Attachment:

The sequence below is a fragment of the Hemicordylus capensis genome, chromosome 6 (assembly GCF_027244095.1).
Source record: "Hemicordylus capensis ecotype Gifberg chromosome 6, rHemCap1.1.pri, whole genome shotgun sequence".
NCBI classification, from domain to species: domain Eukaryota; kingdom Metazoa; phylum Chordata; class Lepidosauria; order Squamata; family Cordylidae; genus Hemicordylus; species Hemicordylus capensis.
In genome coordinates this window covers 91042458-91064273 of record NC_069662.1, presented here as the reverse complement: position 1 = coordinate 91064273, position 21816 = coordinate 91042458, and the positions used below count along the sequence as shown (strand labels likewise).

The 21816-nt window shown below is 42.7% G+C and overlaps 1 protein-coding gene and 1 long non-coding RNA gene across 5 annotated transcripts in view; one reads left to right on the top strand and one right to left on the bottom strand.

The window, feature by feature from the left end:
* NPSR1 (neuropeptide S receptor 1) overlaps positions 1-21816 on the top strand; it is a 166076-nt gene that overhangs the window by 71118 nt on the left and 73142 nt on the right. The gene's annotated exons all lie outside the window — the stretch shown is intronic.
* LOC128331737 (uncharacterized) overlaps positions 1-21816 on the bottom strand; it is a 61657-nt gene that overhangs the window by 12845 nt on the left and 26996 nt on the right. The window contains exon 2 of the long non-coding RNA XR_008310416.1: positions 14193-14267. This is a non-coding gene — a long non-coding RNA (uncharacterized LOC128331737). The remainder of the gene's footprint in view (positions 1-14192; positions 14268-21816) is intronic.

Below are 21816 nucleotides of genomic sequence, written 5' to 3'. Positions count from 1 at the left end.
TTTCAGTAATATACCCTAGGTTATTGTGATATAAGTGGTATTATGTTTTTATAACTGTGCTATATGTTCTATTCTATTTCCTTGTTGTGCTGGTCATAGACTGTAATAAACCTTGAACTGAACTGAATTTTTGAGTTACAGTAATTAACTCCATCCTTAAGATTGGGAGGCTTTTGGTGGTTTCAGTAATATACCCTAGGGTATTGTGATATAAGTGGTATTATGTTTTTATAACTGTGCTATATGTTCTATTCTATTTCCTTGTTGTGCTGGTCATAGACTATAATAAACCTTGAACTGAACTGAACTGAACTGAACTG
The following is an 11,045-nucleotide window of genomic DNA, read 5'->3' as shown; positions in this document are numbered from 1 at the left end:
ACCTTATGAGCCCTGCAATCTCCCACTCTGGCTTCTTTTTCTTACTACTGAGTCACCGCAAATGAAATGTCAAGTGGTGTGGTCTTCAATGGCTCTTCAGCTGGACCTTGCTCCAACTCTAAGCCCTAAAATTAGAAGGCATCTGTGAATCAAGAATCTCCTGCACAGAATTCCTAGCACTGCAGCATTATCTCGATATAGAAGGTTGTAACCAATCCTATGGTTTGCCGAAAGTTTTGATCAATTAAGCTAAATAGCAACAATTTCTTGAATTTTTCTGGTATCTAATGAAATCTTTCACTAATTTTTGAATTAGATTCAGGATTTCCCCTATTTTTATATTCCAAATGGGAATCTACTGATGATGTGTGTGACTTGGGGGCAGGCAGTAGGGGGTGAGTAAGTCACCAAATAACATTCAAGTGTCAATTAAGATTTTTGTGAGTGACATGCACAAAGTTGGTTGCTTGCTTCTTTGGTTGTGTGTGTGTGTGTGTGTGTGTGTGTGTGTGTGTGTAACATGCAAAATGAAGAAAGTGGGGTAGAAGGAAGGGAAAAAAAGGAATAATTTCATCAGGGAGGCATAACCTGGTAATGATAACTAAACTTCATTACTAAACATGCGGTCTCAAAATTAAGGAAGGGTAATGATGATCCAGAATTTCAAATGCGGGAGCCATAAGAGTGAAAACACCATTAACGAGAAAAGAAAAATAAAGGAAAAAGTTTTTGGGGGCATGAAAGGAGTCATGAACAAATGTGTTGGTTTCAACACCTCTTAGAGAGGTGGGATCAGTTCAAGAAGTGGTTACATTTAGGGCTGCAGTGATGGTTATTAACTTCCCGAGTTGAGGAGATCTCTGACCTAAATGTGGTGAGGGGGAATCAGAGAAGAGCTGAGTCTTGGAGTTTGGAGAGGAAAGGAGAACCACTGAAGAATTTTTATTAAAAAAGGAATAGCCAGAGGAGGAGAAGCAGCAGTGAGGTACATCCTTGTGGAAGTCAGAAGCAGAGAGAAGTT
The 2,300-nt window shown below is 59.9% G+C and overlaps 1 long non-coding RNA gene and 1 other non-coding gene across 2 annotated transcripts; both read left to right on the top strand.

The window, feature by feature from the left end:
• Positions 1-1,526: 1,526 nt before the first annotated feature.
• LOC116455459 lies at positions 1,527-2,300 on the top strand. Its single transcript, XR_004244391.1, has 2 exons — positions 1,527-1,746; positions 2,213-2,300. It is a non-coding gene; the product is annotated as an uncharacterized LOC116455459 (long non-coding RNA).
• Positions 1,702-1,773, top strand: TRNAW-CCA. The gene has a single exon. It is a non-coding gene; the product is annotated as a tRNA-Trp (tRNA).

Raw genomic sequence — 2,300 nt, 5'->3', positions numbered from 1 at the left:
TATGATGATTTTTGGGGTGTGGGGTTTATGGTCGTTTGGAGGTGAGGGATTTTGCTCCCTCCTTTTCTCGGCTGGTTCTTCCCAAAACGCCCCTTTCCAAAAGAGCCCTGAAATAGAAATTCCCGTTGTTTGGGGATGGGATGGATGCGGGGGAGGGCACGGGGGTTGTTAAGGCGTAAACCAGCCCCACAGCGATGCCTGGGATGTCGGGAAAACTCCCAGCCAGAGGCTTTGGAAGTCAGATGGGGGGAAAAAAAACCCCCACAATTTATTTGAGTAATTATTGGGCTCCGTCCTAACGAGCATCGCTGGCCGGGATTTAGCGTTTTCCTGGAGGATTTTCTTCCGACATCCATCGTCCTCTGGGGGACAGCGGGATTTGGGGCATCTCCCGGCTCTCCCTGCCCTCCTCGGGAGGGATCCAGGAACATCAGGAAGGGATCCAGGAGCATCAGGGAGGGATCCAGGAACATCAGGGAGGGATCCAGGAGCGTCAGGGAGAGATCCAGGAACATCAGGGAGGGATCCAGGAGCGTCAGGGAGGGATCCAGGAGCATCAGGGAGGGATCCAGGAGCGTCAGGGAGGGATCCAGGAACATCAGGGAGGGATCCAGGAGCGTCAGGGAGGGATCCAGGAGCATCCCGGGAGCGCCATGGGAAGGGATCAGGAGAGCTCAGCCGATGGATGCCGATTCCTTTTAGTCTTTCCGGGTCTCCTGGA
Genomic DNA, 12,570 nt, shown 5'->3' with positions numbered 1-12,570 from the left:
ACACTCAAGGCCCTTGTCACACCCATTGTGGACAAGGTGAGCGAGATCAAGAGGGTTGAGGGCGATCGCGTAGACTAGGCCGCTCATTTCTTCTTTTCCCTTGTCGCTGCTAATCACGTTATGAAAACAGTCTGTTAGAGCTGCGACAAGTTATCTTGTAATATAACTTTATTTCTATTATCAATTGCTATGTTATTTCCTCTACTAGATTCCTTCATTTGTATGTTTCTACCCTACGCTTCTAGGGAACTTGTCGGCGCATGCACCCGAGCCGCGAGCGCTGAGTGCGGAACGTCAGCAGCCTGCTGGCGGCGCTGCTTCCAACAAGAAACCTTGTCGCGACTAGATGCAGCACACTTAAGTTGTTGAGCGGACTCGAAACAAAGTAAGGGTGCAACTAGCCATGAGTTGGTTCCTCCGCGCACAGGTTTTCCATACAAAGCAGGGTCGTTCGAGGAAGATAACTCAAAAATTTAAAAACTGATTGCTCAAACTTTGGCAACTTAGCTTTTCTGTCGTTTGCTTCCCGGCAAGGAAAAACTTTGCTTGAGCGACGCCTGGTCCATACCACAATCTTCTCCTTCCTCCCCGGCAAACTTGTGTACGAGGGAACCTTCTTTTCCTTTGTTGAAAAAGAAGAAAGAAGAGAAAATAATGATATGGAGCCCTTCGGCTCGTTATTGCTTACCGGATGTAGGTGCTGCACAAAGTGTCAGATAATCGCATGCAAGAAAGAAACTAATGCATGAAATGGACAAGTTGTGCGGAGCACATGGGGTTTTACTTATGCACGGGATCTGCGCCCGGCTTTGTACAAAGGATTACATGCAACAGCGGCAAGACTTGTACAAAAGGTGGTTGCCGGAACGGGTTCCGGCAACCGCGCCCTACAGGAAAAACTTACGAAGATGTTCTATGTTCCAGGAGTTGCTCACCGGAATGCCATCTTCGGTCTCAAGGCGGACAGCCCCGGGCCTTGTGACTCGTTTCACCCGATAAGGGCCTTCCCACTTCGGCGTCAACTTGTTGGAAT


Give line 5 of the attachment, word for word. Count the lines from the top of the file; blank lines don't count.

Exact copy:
The 21816-nt window shown below is 42.7% G+C and overlaps 1 protein-coding gene and 1 long non-coding RNA gene across 5 annotated transcripts in view; one reads left to right on the top strand and one right to left on the bottom strand.